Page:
A Wetherby schoolgirl given an ASBO and banned from town centre shops at just 14-years-old has turned her life around.
Catherine Emery, now 16, was given the anti-social behaviour order in the summer of 2009 after a string of incidents related to her excessive drinking and aggression.
At the time her severely troubled behaviour was so extreme it attracted national attention.
But Catherine, who attends Wetherby High School and is currently sitting her GCSEs, was given a reprieve from her ASBO by a judge seven months early for her good behaviour.
Now , with the help of her school, Leeds City Council, and the Youth Offending Service, as well as her own determination, Catherine’s life has been transformed.
She has now gained a place at Leeds College of Art starting this September.
She said: “When I discovered that I was being let off the ASBO early I was thrilled,” says Catherine. “I think the school and my mentors have been a real support to me and have helped me so much over the past two years and throughout my time here at the school, when I was going through a lot of problems at home.
“ Before , I was very scared and angry with myself, and used to lash out at people if they said things to me. I used to get into a lot of fights, drank a lot, and I just didn’t care about myself.
“However, after all the help and support I have received, and my own determination, I have turned my life around. The ASBO scared me a lot, as I knew if I breached it I could end up in prison.”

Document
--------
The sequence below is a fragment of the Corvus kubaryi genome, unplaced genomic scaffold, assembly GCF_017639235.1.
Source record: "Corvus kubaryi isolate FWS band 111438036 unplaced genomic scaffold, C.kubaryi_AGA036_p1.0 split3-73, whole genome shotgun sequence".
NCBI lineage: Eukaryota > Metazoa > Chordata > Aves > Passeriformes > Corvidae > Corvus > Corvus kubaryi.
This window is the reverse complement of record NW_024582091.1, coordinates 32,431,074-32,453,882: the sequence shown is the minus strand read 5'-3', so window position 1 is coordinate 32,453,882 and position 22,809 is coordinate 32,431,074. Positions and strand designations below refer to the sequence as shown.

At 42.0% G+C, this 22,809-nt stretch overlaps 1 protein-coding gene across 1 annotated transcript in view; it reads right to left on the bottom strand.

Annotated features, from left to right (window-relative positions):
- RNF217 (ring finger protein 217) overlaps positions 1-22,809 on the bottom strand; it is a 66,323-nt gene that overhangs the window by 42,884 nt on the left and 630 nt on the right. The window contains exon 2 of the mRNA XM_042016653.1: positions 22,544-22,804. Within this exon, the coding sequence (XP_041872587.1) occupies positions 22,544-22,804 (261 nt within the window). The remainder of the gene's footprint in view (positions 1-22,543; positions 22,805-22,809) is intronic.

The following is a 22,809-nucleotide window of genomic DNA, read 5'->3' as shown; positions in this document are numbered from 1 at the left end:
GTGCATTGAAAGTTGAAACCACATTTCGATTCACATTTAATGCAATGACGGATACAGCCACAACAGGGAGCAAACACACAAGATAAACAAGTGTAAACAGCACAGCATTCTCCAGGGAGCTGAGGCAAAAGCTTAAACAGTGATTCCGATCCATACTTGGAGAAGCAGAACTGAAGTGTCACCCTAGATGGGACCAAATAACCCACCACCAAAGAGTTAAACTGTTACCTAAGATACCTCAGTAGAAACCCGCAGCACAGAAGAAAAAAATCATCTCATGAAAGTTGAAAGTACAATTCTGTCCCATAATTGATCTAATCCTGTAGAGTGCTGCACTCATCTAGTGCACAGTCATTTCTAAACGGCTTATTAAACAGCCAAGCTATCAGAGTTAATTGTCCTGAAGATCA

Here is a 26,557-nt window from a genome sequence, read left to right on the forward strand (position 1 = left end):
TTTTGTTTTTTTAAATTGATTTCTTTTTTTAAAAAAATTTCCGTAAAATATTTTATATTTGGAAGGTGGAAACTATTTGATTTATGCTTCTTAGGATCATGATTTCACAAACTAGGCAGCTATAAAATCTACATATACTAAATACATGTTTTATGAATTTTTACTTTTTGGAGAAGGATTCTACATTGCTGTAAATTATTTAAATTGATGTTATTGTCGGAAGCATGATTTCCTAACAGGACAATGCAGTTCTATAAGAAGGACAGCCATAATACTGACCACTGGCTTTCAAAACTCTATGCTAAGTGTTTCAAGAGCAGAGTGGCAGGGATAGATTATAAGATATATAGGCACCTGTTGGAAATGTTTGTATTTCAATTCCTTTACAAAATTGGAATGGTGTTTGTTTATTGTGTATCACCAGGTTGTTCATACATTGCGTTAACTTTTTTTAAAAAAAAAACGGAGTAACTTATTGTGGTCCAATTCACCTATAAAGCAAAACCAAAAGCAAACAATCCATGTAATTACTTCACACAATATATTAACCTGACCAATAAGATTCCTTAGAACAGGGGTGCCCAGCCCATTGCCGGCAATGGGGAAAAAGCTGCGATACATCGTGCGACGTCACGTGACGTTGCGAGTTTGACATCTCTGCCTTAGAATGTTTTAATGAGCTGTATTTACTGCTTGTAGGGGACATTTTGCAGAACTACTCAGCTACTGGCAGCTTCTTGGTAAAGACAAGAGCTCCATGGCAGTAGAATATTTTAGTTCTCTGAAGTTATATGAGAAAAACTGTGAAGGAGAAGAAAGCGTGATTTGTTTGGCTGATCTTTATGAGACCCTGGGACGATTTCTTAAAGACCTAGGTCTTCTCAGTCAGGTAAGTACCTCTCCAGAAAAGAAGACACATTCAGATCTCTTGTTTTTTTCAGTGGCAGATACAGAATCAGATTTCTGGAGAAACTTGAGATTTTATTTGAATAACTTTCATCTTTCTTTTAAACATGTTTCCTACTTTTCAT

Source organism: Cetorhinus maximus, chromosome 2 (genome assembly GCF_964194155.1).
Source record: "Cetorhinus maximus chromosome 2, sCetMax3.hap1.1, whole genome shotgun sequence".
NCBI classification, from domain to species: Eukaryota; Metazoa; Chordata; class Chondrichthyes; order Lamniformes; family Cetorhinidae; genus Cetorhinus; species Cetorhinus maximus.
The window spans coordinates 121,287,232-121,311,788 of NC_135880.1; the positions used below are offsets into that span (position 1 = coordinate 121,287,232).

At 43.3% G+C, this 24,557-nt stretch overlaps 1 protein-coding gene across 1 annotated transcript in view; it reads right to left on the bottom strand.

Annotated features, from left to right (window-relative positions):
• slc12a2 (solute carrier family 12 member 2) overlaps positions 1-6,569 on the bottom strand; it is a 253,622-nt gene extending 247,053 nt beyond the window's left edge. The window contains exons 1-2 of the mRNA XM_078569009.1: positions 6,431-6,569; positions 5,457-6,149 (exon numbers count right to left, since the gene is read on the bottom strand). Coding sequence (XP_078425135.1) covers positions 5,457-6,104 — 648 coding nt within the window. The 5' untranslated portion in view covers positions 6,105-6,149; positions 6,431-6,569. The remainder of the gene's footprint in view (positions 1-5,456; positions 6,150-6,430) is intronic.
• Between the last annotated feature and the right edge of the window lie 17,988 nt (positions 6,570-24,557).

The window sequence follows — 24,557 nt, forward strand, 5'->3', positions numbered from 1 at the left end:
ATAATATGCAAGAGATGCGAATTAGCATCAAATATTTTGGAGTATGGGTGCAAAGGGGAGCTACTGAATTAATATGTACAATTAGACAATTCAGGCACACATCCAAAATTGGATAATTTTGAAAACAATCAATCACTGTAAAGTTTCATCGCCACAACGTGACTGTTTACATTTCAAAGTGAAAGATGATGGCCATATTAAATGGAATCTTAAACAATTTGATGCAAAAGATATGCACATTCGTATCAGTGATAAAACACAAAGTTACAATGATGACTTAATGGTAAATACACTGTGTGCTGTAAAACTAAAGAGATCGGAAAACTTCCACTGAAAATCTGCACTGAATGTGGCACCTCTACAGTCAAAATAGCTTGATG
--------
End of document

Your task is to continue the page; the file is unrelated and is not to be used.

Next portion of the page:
Catherine’s ASBO prevented her from possessing or drinking alcohol in public or asking others to buy it on her behalf, being with certain friends and going into various places in Wetherby town centre including Morrisons supermarket and Sandringham Park.
The schoolgirl, who lives with her single-parent mum Liz and older brother John in Seacroft, after housing problems caused them to move from Wetherby, admits she breached her ASBO once.
However her passion for art has helped her overcome some of her most challenging problems.
“When I paint I forget everything and visualise what is going to be on the page,” she says. “If I get angry now I just paint which helps me and is therapeutic. I have learned to deal with my own anger a lot better now. I don’t bottle it up inside.”
After Catherine was given her ASBO, and to help Catherine work through some of her problems, she was sent to a pupil enhancement programme (PEP) with one-on-one teaching for six months.
She said: “The staff there were easy to talk to and I started being good, I realised I’d been the person I always wanted to be. I would like to thank everyone at Wetherby High School, including my mentors for all their help, but the real change had to come from me, I needed to help myself before anyone else could help me.”
Catherine now has ambitions to be a community artist, and said she is feeling hopeful about the future. “I just feel more positive about life now than I did before and I can deal with things much better than I used to be able to. My mum is very proud of me,” she said.
Head of key stage four, Peter Muddiman, said Catherine’s story was an ‘inspiration’ to both teachers and staff at the school. “Here at Wetherby we have the motto ‘Caring, Creative and Confident’ and I believe Catherine, having reached her true potential, is all those things. She has really blossomed, we are all proud of her, and she is quite rightly proud of herself.”
Catherine often comes back to Wetherby, to see her two best friends out of school, and says everyone is friendly to her.
She says: “Whenever I come to Wetherby to see my friends, I still see people around who say hi to me, even the police, who I saw a lot of when I was really bad, have asked how I am, which is really nice.”